However, it is difficult, perhaps even impossible, to accurately quantify these data. Due to lack of funding from the Canadian government, few relevant studies and analyses are available.
All of this proves that the Government of Canada is acting completely irresponsibly toward this country's aboriginal people and, more specifically, toward aboriginal women. It is hard to believe that even now, in 2007, Canada is refusing to do its part to protect the rights of aboriginal women in Canada. It is even harder to believe that Canada is keeping this country's aboriginal communities in a state that looks a lot more like a humanitarian situation in a developing country than like something one would expect to see in the kind of rich, developed country Canada is supposed to be.
Yet solutions exist. While Quebec's aboriginal communities still have a long way to go, their progress sets them apart from those in the rest of Canada. In 2002, Bernard Landry's government signed the peace of the braves agreement. Twenty-five years before that, René Lévesque's government signed the James Bay agreement. These two agreements illustrate the Government of Quebec's level of respect for the aboriginal peoples living in the province.
Wendake in the Quebec City region, Essipit on the North Shore, and Mashteuiatsh near Lac-Saint-Jean have all proven that when governments give aboriginal communities the tools for development, success is possible.
Unfortunately, there are still communities like Kitcisakik in Abitibi-Témiscamingue, where the situation has more in common with what is happening elsewhere in Canada: a deplorable lack of sanitation infrastructure, housing and jobs. The Conservative government's decisions are doing nothing to help aboriginal communities—least of all aboriginal women—take charge of their own future. The first thing the Conservative government did to show its disregard for first nations was cancel the Kelowna accord. Although the accord was just an agreement in principle, it was helping to repair the damage wrought by the growing quality of life gap between aboriginals and other Canadians.
Add to that the $5 million slashed from the Status of Women Canada budget, resulting in the closing of 12 of its 16 offices as well as changes to eligibility criteria for the women's program. This has led to the exclusion of women's rights groups and women's lobby groups.
This program was the major source of research funding for native women's rights groups in Canada. The research sought to assess the extent of violence against native women, among other things. It will now be very difficult, if not impossible, for these groups to conduct research and produce such studies. The elimination of the court challenges program is another good example of the ideological blindness of this government and its inability to understand the issues affecting the most disadvantaged and minority groups.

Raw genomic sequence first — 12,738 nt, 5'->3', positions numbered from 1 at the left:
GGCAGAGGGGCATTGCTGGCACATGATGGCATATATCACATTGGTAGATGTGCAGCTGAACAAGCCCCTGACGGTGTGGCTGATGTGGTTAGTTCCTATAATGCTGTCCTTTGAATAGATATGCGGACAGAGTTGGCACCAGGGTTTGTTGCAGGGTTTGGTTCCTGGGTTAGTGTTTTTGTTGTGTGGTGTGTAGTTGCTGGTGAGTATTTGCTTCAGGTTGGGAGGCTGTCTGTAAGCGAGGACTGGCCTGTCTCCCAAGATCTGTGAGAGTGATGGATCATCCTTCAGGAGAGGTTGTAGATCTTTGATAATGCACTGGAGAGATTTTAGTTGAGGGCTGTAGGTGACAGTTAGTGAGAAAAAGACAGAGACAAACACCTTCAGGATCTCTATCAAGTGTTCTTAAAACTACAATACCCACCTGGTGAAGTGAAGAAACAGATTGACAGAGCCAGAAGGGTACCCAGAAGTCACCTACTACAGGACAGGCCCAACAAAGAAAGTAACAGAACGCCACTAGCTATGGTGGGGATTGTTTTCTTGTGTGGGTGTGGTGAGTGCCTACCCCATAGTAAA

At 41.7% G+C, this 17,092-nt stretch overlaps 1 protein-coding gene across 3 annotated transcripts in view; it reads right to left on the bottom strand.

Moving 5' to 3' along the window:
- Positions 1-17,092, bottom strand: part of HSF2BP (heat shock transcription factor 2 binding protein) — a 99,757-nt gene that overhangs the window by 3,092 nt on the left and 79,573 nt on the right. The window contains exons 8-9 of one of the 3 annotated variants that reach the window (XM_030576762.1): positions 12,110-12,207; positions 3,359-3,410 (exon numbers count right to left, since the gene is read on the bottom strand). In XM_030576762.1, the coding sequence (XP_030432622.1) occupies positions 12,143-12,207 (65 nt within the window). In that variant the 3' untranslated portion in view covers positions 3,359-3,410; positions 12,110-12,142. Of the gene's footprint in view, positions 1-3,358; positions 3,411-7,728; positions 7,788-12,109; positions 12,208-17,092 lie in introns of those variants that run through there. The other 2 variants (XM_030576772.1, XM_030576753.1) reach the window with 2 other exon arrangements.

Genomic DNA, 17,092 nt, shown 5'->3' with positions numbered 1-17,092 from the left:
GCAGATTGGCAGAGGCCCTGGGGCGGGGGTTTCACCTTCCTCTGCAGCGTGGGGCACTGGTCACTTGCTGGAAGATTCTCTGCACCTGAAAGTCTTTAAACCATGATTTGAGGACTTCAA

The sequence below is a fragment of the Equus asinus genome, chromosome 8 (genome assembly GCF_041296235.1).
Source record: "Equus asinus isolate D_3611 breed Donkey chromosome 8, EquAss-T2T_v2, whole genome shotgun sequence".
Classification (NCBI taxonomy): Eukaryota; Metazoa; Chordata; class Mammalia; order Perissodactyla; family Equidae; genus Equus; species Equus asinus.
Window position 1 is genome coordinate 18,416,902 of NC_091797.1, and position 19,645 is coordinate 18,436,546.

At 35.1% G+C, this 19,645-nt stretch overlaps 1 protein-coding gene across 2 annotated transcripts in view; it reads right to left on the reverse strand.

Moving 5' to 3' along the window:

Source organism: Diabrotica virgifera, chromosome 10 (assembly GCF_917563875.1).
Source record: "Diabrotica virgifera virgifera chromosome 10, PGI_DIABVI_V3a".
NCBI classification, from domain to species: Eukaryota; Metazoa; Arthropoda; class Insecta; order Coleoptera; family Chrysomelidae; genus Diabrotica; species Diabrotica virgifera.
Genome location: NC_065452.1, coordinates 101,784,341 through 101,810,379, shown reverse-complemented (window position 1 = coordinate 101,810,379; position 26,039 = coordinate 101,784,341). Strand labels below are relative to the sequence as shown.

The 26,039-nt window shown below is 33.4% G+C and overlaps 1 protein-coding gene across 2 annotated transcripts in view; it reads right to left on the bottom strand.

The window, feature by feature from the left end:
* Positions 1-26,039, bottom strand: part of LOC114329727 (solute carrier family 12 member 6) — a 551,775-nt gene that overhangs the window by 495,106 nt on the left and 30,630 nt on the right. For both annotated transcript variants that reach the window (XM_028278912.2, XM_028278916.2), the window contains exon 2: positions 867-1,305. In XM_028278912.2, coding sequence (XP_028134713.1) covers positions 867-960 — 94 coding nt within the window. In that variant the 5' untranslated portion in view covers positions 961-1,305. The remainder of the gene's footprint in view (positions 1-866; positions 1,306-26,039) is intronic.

By abolishing this program, the Conservatives hope to silence all those who do not share their neo-liberal vision. Next Thursday will mark the third anniversary of the publication of Pay Equity: A New Approach to a Fundamental Right, the final report of the federal Pay Equity Task Force. The recommendations of this report, tabled in May 2004, have never been adopted by the federal government. Pay equity is obviously not a priority for the Conservative government, which has deliberately chosen to ignore the report's recommendations, particularly the enactment of proactive pay equity legislation.
In conclusion, the Bloc Québécois endorsed the main recommendations of the Royal Commission on Aboriginal Peoples and the Erasmus-Dussault report, which set out an approach for self-government based on recognition of aboriginal governments as a level of government with authority over issues of good governance and the well-being of their people. The entire report is based on recognition of the aboriginal peoples as self-governing nations occupying a unique place in Canada.
We recognize the aboriginal peoples as distinct peoples having the right to their culture, language, customs and traditions as well as the right to direct the development of their own identity.
I will close by calling on this government to show more respect for the native peoples of Canada. It has made a financial atonement for the abuses they suffered in residential schools; however, the time for apologies has come. Human dignity cannot be bought with money.